Kaia and the Bees by Maribeth Boelts, illustrated by Angela Dominguez / Kaia y las abejas por Maribeth Boelts, ilustrado por Angela Dominguez, traducción de Georgina Lázaro.

Kaia and the Bees by Maribeth Boelts, illustrated by Angela Dominguez. Candlewick Press, 9781536201055, 2020 / 51sUAcHoniL._SY461_BO1,204,203,200_Kaia y las abejas por Maribeth Boelts, ilustrado por Angela Dominguez, traducción de Georgina Lázaro. Candlewick Press, 9781536214130, 2020

Format: Hardcover (both English and Spanish versions)

Rating:  1-5 (5 is an excellent or a Starred review) 5

91PtRWfCnFL._AC_UY218_ML3_Genre: Picture books

What did you like about the book? There’s so much I love about it! The image of Kaia’s worried face with bees buzzing around on the cover indicates that there will be some element of fear, but the bright yellow honeycomb endpages lighten the emotional element, and the combination of both capture the story inside so well. Kaia is generally brave, except that she is afraid of bees, and it doesn’t help that her dad is a beekeeper. The reader follows Kaia’s emotional roller coaster as she works to overcome her fear. Sometimes she avoids it completely, sometimes she is mad and ashamed of her fear, and sometimes she uses her family as support to step up to the challenge. When she does visit the hives, at times she feels exhilarated by hearing them buzzing, curious watching them, pride at how well she’s doing with her fear, but steps back again for some time when she’s stung. The variety of emotions that Kaia goes through, especially the description of her body “twisting inside” or “soaked with sweat,” not only strengthen the story, but also easily encourage discussion of a child’s feelings. In addition to the strong social-emotional elements being incorporated into an overall great story, readers learn a good deal about honeybees and beekeepers. I also like the fact that Kaia is biracial with a black father and a white mother, and the story focuses on Kaia’s relationship with her dad.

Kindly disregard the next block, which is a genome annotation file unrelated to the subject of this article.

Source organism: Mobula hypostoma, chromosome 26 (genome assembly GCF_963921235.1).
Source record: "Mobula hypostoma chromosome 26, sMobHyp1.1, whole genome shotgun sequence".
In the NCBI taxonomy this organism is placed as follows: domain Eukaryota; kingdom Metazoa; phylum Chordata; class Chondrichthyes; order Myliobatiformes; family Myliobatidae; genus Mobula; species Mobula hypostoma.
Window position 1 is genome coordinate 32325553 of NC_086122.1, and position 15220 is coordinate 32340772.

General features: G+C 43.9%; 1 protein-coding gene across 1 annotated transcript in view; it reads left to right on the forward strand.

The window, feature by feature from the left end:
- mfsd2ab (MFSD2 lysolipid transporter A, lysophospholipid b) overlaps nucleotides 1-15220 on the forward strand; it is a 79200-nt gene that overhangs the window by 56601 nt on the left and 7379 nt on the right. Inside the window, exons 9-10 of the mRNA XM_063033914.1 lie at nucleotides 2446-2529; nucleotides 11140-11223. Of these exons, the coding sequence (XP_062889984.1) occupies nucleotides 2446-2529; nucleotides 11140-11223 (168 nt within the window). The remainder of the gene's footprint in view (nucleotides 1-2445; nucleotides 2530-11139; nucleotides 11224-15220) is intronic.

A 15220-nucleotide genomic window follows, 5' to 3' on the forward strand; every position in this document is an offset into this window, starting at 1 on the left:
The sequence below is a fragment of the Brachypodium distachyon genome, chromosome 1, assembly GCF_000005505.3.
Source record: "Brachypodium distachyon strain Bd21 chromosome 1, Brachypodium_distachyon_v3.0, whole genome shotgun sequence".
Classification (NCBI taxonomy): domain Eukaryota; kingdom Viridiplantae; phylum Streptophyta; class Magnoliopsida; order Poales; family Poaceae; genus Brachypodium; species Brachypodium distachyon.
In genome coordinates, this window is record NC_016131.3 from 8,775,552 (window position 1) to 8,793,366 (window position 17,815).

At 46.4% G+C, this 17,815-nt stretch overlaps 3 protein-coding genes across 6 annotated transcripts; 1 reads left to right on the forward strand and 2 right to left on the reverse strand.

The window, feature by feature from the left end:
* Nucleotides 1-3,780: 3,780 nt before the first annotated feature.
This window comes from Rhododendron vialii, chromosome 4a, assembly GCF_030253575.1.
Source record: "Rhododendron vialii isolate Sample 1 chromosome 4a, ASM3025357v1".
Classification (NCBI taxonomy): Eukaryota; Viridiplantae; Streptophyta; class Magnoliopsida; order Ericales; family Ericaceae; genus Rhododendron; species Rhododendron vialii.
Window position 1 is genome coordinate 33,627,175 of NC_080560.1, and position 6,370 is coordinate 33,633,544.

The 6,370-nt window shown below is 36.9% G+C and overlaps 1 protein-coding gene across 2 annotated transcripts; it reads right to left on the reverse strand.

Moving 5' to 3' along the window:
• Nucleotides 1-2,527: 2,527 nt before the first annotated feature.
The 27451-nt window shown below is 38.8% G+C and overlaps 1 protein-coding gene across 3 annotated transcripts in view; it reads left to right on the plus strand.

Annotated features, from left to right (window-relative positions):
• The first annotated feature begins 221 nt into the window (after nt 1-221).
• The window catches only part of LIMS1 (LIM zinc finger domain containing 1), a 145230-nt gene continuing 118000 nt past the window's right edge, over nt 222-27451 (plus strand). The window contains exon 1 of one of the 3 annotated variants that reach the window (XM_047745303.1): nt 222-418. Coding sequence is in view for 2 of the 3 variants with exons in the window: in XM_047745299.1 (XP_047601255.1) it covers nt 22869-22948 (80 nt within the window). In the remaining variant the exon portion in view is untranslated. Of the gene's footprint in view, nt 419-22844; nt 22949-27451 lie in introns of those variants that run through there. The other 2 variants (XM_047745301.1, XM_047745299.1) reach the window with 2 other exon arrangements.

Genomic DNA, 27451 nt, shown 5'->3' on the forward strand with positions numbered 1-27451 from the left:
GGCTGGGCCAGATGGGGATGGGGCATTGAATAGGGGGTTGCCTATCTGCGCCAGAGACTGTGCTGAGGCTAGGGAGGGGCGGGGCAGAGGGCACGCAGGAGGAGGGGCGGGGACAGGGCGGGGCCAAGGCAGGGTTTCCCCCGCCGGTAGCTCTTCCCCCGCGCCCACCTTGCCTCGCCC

Anything you did not like about the book. Nothing

To whom would you recommend this book? A lot of readers would enjoy this book. It’s a solid social-emotional book to discuss feelings, especially fear, and would be a good read-alike to Jabari Jumps by Gaia Cornwall. It’s also a great fiction book for kids who like nonfiction animal books and especially want to learn about honeybees. 

Who should buy this book? Elementary school librarians, public librarians

Where would you shelve it? Picture books

Should we (librarians) put this on the top of our “to read” piles? No

Reviewer’s Name, Library (or school), City: Sarah Bickel, Greenlodge Elementary School, Dedham Massachusetts

Date of review: April 11, 2020

This entry was posted in *Book Review, *Picture Book, *Starred Review, Angela Dominguez, Bees, Emotions, Maribeth Boelts and tagged . Bookmark the permalink.